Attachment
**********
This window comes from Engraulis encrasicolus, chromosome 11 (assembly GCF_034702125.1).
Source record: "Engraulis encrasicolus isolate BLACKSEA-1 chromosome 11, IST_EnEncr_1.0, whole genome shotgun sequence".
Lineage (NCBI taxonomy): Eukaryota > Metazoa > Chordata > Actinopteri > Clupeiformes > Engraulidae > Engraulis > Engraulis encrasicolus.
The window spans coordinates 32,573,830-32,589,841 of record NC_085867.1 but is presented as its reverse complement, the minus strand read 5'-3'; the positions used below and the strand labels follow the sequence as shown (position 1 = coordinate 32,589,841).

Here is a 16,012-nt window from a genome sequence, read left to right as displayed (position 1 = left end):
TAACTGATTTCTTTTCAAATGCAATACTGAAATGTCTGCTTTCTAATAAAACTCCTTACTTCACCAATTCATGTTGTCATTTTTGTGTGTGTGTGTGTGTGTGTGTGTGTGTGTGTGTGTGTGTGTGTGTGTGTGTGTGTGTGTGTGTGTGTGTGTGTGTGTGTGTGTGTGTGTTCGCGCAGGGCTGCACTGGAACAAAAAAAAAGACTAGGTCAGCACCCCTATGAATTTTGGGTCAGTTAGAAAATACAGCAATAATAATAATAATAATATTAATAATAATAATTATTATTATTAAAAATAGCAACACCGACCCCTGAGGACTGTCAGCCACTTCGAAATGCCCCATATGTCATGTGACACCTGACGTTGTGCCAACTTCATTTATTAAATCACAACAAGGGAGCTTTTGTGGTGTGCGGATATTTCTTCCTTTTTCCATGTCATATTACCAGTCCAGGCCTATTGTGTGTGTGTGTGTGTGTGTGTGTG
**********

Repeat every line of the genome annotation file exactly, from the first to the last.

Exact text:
This window comes from Engraulis encrasicolus, chromosome 11 (assembly GCF_034702125.1).
Source record: "Engraulis encrasicolus isolate BLACKSEA-1 chromosome 11, IST_EnEncr_1.0, whole genome shotgun sequence".
Lineage (NCBI taxonomy): Eukaryota > Metazoa > Chordata > Actinopteri > Clupeiformes > Engraulidae > Engraulis > Engraulis encrasicolus.
The window spans coordinates 32,573,830-32,589,841 of record NC_085867.1 but is presented as its reverse complement, the minus strand read 5'-3'; the positions used below and the strand labels follow the sequence as shown (position 1 = coordinate 32,589,841).

Here is a 16,012-nt window from a genome sequence, read left to right as displayed (position 1 = left end):
TAACTGATTTCTTTTCAAATGCAATACTGAAATGTCTGCTTTCTAATAAAACTCCTTACTTCACCAATTCATGTTGTCATTTTTGTGTGTGTGTGTGTGTGTGTGTGTGTGTGTGTGTGTGTGTGTGTGTGTGTGTGTGTGTGTGTGTGTGTGTGTGTGTGTGTGTGTGTGTGTTCGCGCAGGGCTGCACTGGAACAAAAAAAAAGACTAGGTCAGCACCCCTATGAATTTTGGGTCAGTTAGAAAATACAGCAATAATAATAATAATAATATTAATAATAATAATTATTATTATTAAAAATAGCAACACCGACCCCTGAGGACTGTCAGCCACTTCGAAATGCCCCATATGTCATGTGACACCTGACGTTGTGCCAACTTCATTTATTAAATCACAACAAGGGAGCTTTTGTGGTGTGCGGATATTTCTTCCTTTTTCCATGTCATATTACCAGTCCAGGCCTATTGTGTGTGTGTGTGTGTGTGTGTGTG